St Nicholas Abbey was good copy while it lasted, from yesterday week to early Tuesday morning when Ballydoyle bit the bullet and let the world know that their latest superstar had “pulled a muscle”.
If that’s the truth, the whole truth and nothing but the truth then the son of Montjeu will be back sooner rather than later. We await with bated breath further news on that particular front!
I adore the Epsom Derby and cannot believe it at times when you hear people express the notion it should be run somewhere else.
You can say what you like about the Curragh being a fairer test, and their is no argument there, but Epsom is unique, offering a series of different challenges.
So what will win? Well, he’s hardly an original choice, but as a long-time fan of Jan Vermeer, he’ll do for me.
The first day we sat up and took notice of Jan Vermeer was when he won his maiden at Gowran Park last September. Seamus Heffernan popped him straight into the lead and he made all of the running to score unextended by two and a half lengths.
The horse he beat that day, Behtarini, remains a maiden, so it’s hardly a ringing endorsement. But there was a style and swagger about the performance which was impressive and, of course, Midas Touch was third.
The surface was fast at Gowran and then Jan Vermeer went to Saint-Cloud for a Group 1, this time in testing conditions.
He is bred to handle heavy ground and I distinctly remember that Sunday afternoon in November bursting to back him. But Ballydoyle also ran Midas Touch and with Johnny Murtagh aboard, Colm O’Donoghue partnering Jan Vermeer, sitting on the fence seemed the intelligent option.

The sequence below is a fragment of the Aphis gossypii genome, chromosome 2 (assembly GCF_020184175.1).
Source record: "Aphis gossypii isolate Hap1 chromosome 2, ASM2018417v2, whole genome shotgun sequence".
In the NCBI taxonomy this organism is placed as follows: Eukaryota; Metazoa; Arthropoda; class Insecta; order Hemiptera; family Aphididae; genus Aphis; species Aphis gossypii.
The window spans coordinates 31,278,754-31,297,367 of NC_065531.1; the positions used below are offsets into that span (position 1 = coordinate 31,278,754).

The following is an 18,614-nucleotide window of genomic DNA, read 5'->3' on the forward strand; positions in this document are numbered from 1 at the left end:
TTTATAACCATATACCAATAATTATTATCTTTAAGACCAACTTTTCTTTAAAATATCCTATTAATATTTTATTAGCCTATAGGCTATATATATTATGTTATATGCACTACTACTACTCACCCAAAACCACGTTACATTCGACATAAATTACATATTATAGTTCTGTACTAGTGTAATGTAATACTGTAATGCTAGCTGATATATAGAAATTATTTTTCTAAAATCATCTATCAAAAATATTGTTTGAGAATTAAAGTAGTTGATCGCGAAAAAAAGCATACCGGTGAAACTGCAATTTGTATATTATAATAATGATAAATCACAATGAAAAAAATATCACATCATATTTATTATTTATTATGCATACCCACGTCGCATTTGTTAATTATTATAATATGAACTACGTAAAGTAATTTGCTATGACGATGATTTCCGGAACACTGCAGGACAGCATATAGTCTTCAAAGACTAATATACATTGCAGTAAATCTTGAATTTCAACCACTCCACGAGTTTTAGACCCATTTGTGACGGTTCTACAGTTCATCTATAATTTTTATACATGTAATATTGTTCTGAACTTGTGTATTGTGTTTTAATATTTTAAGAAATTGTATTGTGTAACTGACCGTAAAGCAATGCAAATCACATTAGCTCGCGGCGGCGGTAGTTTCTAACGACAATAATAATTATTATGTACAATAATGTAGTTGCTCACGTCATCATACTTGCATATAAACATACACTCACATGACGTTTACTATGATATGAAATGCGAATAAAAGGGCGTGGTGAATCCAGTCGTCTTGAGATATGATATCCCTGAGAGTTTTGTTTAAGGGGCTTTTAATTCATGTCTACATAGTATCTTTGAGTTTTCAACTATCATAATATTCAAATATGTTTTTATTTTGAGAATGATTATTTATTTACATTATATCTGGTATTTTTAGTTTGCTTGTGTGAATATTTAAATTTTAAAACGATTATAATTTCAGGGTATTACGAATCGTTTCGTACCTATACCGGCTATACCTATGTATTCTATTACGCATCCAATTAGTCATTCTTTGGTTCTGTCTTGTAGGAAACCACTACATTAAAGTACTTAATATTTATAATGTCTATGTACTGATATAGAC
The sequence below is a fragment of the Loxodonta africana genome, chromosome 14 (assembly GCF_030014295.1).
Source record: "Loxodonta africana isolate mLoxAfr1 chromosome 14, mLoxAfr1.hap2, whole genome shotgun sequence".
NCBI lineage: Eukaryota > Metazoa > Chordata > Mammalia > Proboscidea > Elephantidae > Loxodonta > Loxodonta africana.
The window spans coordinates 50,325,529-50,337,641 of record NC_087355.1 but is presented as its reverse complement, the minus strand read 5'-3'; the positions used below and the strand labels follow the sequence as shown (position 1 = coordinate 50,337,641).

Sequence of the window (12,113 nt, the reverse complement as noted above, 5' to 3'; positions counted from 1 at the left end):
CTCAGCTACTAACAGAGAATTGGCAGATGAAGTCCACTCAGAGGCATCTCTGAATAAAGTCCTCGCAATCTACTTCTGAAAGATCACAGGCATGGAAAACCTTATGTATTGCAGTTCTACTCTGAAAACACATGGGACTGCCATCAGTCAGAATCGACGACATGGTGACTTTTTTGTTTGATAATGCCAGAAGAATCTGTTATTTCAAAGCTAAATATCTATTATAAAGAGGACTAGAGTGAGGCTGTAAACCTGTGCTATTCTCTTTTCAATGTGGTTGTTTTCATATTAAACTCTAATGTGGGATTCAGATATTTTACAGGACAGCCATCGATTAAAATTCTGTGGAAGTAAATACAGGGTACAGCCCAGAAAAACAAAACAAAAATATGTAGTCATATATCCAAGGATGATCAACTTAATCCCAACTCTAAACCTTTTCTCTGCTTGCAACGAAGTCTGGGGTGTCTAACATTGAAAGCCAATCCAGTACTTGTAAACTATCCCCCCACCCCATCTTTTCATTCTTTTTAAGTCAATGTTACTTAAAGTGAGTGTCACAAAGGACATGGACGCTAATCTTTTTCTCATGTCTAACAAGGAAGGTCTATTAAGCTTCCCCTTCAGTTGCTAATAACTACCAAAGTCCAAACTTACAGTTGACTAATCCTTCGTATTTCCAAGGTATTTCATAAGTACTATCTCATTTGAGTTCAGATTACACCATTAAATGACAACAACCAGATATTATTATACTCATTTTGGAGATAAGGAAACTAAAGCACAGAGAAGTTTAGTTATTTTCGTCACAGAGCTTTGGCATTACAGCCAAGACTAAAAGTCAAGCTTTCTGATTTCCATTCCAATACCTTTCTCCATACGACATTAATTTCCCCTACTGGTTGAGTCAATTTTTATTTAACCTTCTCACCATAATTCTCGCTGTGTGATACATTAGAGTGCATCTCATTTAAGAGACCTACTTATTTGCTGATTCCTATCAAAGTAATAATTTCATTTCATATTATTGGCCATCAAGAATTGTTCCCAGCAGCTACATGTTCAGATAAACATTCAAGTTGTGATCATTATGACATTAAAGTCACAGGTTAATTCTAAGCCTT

What an idiot! One assumed Midas Touch, who followed Gowran by running away with a maiden at the Curragh, was now regarded as superior to Jan Vermeer and was working better than him.
Whether or which, Jan Vermeer won by four lengths, with Midas Touch struggling home in fourth.
There was so much focus on St Nicholas Abbey through the winter that Jan Vermeer became something of a forgotten horse.
When he made his seasonal reappearance at the Curragh in the Gallinule Stakes, there was no fanfare and little hype.
I had good word of his homework travelling to the Curragh that morning and felt he would have no trouble conceding moderate opposition 7lbs.
Astonishingly, however, he was very easy to back and returned at 6-4. Jan Vermeer strolled through the race and won in a canter.
The bare form is virtually worthless, but again you got the feeling he might be a really good colt. My interpretation of the form book is that this is an ordinary Derby. You can’t really have Midas Touch, on the basis he’s not good enough and was annihilated in a gallop recently by St Nicholas Abbey.
Bullet Train did alright to win at Lingfield, but this will surely have to be an even worse race than we think for him to be competitive.
Workforce couldn’t get anywhere near Cape Blanco in the Dante at York and that winner has been dispatched to Chantilly tomorrow.
I suppose maybe Rewilding, Azmeel and Al Zir have some sort of life, but all do appear limited.
They say our Lord works in strange ways and we’ll see if that’s the case one more time.
If St Nicholas Abbey was the principal Ballydoyle challenger he would not have been burdened with any of the hard-to-get euro from this quarter. Jan Vermeer is different. He has to carry at least the profit, and a bit with it, gained when winning the Gallinule.
Tipperary on Thursday night, where the track could hardly have ridden any better. Warm weather causes major headaches for managers of courses, especially when dealing with National Hunt racing.
Tipperary had to cater for an all-jumps card, so was certain to have faced huge criticism if sufficient watering hadn’t taken place.
But they got it absolutely right, with Davy Russell summing it up best. “They did an outstanding job and every rider in the weighroom was delighted,” reported Russell.